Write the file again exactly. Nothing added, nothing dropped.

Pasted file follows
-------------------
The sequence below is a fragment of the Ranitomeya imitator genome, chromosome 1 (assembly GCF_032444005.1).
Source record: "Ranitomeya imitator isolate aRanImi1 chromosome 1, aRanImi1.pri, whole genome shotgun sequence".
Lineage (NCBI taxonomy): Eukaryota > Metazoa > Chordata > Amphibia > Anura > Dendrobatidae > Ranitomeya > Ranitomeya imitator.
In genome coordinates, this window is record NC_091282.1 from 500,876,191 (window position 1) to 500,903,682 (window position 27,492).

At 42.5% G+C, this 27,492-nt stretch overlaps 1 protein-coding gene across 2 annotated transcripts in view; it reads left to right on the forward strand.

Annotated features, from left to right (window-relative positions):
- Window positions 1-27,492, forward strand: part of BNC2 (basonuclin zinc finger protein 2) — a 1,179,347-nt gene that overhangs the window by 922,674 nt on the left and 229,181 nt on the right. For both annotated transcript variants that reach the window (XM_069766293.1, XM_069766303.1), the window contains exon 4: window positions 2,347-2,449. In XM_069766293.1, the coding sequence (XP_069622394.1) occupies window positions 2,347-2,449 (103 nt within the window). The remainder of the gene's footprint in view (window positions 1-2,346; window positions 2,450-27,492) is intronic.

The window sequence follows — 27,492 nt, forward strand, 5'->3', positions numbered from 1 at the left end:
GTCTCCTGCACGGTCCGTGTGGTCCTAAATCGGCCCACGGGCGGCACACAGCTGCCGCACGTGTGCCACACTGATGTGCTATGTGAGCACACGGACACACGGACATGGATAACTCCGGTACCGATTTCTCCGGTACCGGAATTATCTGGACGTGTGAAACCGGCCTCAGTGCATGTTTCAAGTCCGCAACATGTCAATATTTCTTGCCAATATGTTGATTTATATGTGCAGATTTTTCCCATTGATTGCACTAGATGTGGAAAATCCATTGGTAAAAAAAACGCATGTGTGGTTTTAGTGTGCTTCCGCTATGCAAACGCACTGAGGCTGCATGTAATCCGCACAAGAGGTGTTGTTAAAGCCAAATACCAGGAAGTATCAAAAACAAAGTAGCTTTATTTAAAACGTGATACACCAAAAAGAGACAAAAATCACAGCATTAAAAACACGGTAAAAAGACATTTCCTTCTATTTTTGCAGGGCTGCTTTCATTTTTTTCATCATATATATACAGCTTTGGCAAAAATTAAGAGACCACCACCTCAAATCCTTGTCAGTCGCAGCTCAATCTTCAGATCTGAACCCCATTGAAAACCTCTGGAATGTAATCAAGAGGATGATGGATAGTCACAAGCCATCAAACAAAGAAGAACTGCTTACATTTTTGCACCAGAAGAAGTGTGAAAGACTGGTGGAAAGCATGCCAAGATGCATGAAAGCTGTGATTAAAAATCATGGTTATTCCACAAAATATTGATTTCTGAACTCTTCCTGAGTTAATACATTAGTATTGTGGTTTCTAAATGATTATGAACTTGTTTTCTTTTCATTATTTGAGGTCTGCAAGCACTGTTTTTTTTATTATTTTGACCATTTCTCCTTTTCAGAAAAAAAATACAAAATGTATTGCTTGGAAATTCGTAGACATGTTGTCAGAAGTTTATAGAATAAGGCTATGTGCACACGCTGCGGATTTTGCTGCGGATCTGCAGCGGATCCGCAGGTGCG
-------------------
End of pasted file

The sequence below is a fragment of the Ranitomeya imitator genome, chromosome 1 (assembly GCF_032444005.1).
Source record: "Ranitomeya imitator isolate aRanImi1 chromosome 1, aRanImi1.pri, whole genome shotgun sequence".
Lineage (NCBI taxonomy): Eukaryota > Metazoa > Chordata > Amphibia > Anura > Dendrobatidae > Ranitomeya > Ranitomeya imitator.
In genome coordinates, this window is record NC_091282.1 from 500,876,191 (window position 1) to 500,903,682 (window position 27,492).

At 42.5% G+C, this 27,492-nt stretch overlaps 1 protein-coding gene across 2 annotated transcripts in view; it reads left to right on the forward strand.

Annotated features, from left to right (window-relative positions):
- Window positions 1-27,492, forward strand: part of BNC2 (basonuclin zinc finger protein 2) — a 1,179,347-nt gene that overhangs the window by 922,674 nt on the left and 229,181 nt on the right. For both annotated transcript variants that reach the window (XM_069766293.1, XM_069766303.1), the window contains exon 4: window positions 2,347-2,449. In XM_069766293.1, the coding sequence (XP_069622394.1) occupies window positions 2,347-2,449 (103 nt within the window). The remainder of the gene's footprint in view (window positions 1-2,346; window positions 2,450-27,492) is intronic.

The window sequence follows — 27,492 nt, forward strand, 5'->3', positions numbered from 1 at the left end:
GTCTCCTGCACGGTCCGTGTGGTCCTAAATCGGCCCACGGGCGGCACACAGCTGCCGCACGTGTGCCACACTGATGTGCTATGTGAGCACACGGACACACGGACATGGATAACTCCGGTACCGATTTCTCCGGTACCGGAATTATCTGGACGTGTGAAACCGGCCTCAGTGCATGTTTCAAGTCCGCAACATGTCAATATTTCTTGCCAATATGTTGATTTATATGTGCAGATTTTTCCCATTGATTGCACTAGATGTGGAAAATCCATTGGTAAAAAAAACGCATGTGTGGTTTTAGTGTGCTTCCGCTATGCAAACGCACTGAGGCTGCATGTAATCCGCACAAGAGGTGTTGTTAAAGCCAAATACCAGGAAGTATCAAAAACAAAGTAGCTTTATTTAAAACGTGATACACCAAAAAGAGACAAAAATCACAGCATTAAAAACACGGTAAAAAGACATTTCCTTCTATTTTTGCAGGGCTGCTTTCATTTTTTTCATCATATATATACAGCTTTGGCAAAAATTAAGAGACCACCACCTCAAATCCTTGTCAGTCGCAGCTCAATCTTCAGATCTGAACCCCATTGAAAACCTCTGGAATGTAATCAAGAGGATGATGGATAGTCACAAGCCATCAAACAAAGAAGAACTGCTTACATTTTTGCACCAGAAGAAGTGTGAAAGACTGGTGGAAAGCATGCCAAGATGCATGAAAGCTGTGATTAAAAATCATGGTTATTCCACAAAATATTGATTTCTGAACTCTTCCTGAGTTAATACATTAGTATTGTGGTTTCTAAATGATTATGAACTTGTTTTCTTTTCATTATTTGAGGTCTGCAAGCACTGTTTTTTTTATTATTTTGACCATTTCTCCTTTTCAGAAAAAAAATACAAAATGTATTGCTTGGAAATTCGTAGACATGTTGTCAGAAGTTTATAGAATAAGGCTATGTGCACACGCTGCGGATTTTGCTGCGGATCTGCAGCGGATCCGCAGGTGCG